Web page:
Jan. 4 (Bloomberg) -- The U.S. Environmental Protection Agency gave states too much flexibility in meeting soot standards, a federal court said in a ruling that could force some states to increase pollution-control efforts.
The EPA applied the wrong section of the Clean Air Act, relying on general implementation standards instead of particle-specific requirements, U.S. Circuit Judge Karen Lecraft Henderson said in today’s 18-page opinion, which evaluated guidelines issued by the environmental agency in 2007, during the administration of President George W. Bush.
“We agree with the petitioners that EPA erred,” Henderson wrote on behalf of the three-judge appeals panel. The court sent the guidelines back to the EPA with instructions to re-craft them according to the more detailed requirements.
Alisha Johnson, an EPA spokeswoman, in a phone interview declined to comment and referred questions to the Department of Justice, which tried the case on behalf of the agency.
The Justice Department is reviewing the decision and had no further comment, Wyn Hornbuckle, a department spokesman, said in an e-mail.
The ruling will apply to previous soot standards set by the EPA, as well as to new ones issued last month, according to Paul Cort, an attorney for Earthjustice, a San Francisco-based environmental advocacy group, who argued the case on behalf of the Natural Resources Defense Council, the Sierra Club and other plaintiffs.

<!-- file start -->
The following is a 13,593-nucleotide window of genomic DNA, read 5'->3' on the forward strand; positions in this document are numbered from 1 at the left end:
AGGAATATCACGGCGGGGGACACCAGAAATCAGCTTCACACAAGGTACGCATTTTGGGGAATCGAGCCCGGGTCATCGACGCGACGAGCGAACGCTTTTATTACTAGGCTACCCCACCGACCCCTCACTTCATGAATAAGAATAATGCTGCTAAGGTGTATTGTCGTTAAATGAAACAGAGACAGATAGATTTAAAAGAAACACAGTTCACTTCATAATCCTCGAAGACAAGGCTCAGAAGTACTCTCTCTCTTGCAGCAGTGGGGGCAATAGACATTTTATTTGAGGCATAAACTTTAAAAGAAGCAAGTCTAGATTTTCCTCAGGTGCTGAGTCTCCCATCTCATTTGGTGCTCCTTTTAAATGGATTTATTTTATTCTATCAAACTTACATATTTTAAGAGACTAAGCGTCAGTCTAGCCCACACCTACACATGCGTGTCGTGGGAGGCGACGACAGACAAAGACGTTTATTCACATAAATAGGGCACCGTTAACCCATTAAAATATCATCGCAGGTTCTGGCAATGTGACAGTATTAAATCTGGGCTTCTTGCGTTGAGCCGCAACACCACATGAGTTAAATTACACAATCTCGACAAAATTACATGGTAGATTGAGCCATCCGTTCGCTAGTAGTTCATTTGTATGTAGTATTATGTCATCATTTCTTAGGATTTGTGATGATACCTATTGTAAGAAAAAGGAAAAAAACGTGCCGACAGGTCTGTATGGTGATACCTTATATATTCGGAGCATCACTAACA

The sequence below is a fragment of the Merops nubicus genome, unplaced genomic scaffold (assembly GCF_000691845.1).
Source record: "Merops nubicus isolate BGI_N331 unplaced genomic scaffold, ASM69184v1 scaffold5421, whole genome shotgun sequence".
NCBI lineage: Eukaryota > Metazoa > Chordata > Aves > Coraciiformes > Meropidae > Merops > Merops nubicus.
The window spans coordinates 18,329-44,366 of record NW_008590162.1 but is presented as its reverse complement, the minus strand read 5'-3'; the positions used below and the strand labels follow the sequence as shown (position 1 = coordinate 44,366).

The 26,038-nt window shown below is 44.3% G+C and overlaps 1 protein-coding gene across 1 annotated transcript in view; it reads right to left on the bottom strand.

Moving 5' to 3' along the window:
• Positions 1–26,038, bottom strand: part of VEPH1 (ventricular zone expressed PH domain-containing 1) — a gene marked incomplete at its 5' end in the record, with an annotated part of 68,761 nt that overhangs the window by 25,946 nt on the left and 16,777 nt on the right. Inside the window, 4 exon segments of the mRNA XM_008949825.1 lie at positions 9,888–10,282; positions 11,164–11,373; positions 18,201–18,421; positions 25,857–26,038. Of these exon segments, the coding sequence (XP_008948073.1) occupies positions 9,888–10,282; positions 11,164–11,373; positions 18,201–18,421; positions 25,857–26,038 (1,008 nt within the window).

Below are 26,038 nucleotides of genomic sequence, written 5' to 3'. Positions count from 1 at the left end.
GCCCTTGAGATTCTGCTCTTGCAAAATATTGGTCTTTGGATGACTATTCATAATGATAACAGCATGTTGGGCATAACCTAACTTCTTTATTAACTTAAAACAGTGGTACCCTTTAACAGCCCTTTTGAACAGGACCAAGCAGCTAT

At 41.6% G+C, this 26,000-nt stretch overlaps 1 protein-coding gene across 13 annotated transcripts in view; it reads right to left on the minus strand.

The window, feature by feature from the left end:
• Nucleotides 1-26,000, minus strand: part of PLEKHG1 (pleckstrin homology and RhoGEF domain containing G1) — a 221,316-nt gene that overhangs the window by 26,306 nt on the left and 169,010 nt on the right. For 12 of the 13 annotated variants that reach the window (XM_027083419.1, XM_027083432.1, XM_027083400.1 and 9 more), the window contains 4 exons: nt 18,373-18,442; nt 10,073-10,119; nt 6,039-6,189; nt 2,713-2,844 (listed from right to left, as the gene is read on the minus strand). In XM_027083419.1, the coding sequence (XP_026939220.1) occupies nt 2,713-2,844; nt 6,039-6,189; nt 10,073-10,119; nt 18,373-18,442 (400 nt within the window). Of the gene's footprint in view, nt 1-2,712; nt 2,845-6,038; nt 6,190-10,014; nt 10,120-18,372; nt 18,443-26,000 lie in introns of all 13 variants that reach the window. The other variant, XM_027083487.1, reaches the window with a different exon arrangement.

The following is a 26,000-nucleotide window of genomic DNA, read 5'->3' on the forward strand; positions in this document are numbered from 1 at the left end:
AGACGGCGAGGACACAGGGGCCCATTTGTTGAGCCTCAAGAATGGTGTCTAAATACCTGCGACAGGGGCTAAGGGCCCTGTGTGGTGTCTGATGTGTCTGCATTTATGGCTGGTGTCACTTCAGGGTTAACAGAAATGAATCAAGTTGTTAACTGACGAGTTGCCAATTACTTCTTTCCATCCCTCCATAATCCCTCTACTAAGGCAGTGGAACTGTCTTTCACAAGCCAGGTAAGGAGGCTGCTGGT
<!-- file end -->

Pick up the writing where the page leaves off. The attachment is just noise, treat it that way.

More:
“If a state can meet the standards within five years, then nothing really changes,” Cort said in a phone interview. “But now, those areas that need extra time are going to have to accept tighter controls.”
For example, if an area isn’t in compliance with soot standards within five years, requirements for pollution controls that now apply to coal-fired power plants annually producing 100 tons of emissions would extend down to plants generating 70 tons, according to Cort. “It’s going to sweep up smaller pollution sources,” he said.
Under the 2012 standards, compliance is required within five years from whenever the EPA issues rules for the new standards, which means the clock may start ticking in about two years, according to Cort.
The EPA evaluated compliance in 2005, so noncompliant areas within states passed the five-year mark in 2010 and would be subject to the more stringent standards, Cort said.
The ruling takes away flexibility that would make it easier and more cost-effective for states to comply with soot standards, said Howard Feldman, director of regulatory and scientific affairs for the American Petroleum Institute, a Washington-based oil and gas trade group, which intervened in the case on behalf of the EPA.
“It’s an unfortunate decision,” Feldman said in a phone interview. “It’s going to increase costs on our economy.”
Feldman declined to offer an estimate of compliance costs, saying the problem exists in localities across the U.S. and is too diffuse for accurate expense measures.
The case is Natural Resources Defense Council v. Environmental Protection Agency, 08-01250, U.S. Court of Appeals for the District of Columbia (Washington).
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